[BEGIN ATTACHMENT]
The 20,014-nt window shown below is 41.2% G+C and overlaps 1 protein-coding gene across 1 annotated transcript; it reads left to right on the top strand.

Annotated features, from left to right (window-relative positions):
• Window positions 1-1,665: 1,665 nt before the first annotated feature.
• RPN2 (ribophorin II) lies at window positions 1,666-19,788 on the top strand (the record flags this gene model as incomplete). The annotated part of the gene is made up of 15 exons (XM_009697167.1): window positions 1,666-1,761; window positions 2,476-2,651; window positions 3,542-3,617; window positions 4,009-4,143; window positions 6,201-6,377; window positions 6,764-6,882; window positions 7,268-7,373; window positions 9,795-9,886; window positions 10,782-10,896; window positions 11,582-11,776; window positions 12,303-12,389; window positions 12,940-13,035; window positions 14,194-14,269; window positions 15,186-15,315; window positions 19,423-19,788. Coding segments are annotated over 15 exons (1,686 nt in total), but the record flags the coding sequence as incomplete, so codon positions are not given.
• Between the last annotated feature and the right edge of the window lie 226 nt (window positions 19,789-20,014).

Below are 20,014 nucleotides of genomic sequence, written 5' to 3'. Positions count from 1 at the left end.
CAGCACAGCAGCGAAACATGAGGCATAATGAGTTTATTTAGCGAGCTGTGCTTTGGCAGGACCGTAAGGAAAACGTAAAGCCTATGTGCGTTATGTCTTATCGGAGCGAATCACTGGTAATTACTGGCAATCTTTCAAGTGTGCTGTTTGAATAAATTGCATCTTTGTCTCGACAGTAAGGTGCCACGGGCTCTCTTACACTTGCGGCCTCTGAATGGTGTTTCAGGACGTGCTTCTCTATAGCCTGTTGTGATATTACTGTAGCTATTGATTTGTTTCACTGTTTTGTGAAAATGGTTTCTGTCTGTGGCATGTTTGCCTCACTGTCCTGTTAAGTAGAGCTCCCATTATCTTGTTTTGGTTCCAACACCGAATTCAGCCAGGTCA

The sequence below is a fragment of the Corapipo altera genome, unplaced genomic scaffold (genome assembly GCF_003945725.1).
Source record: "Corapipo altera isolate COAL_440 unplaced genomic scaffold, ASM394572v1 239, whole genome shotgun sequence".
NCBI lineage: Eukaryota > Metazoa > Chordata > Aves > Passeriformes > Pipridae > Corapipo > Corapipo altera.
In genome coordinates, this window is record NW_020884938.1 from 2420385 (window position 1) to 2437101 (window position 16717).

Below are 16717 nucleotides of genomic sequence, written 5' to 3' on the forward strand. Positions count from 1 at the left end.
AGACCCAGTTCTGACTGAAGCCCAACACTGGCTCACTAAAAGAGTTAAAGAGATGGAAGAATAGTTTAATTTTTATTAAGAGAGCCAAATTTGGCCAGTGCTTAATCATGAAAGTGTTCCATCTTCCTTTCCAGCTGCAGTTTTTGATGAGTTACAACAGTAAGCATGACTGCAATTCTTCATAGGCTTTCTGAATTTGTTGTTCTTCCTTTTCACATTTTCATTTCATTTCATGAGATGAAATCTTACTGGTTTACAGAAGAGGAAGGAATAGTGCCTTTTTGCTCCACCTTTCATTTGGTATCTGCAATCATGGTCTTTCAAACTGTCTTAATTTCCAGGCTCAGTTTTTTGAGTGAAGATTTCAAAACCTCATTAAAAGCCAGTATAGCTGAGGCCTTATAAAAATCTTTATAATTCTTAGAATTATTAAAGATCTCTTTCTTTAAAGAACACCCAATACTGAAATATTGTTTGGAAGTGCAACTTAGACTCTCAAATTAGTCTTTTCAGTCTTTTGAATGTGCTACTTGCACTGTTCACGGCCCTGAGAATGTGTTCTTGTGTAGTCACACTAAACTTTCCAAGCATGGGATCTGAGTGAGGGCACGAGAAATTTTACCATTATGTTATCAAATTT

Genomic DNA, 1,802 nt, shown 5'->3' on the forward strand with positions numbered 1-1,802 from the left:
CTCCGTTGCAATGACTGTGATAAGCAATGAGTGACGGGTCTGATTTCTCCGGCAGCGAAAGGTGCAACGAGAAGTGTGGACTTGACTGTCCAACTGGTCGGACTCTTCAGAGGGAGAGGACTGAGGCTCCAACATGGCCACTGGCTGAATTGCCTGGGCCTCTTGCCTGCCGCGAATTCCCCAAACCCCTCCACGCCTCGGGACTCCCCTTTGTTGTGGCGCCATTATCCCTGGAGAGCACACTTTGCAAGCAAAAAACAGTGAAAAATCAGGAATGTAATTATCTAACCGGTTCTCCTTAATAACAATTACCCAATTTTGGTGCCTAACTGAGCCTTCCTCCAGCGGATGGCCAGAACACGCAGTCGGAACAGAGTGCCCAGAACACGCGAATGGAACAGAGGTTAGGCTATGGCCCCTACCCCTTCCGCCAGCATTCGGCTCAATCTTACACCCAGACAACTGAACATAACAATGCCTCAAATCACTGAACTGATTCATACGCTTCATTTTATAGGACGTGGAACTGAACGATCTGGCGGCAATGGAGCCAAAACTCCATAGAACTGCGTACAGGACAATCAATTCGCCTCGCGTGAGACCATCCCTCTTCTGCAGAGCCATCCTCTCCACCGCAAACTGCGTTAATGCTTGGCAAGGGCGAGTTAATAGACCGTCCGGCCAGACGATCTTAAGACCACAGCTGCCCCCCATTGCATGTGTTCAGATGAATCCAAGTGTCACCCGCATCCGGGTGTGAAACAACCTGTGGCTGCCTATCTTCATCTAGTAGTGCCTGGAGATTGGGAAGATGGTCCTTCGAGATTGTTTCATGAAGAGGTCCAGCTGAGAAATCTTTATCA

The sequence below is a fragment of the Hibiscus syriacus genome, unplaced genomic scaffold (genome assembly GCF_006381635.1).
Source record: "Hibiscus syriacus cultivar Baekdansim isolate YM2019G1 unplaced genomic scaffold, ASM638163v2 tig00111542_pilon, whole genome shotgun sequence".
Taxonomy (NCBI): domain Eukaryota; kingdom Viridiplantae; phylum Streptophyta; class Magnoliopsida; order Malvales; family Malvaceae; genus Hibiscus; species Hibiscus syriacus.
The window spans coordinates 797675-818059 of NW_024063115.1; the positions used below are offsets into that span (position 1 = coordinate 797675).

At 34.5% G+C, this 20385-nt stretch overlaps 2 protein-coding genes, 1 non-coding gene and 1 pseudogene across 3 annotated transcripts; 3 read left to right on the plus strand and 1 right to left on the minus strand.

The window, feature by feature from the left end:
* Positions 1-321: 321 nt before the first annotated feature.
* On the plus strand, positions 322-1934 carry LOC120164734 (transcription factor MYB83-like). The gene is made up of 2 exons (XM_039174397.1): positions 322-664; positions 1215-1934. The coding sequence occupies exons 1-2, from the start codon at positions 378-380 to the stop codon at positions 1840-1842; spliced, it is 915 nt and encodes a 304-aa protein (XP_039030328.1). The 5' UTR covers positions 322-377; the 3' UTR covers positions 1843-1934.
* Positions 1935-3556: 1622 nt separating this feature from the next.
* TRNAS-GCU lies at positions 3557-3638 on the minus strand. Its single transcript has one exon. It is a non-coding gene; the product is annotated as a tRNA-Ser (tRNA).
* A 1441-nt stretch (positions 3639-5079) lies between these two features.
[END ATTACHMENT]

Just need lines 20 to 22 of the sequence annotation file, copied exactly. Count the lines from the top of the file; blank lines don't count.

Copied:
At 34.5% G+C, this 20385-nt stretch overlaps 2 protein-coding genes, 1 non-coding gene and 1 pseudogene across 3 annotated transcripts; 3 read left to right on the plus strand and 1 right to left on the minus strand.

The window, feature by feature from the left end:
* Positions 1-321: 321 nt before the first annotated feature.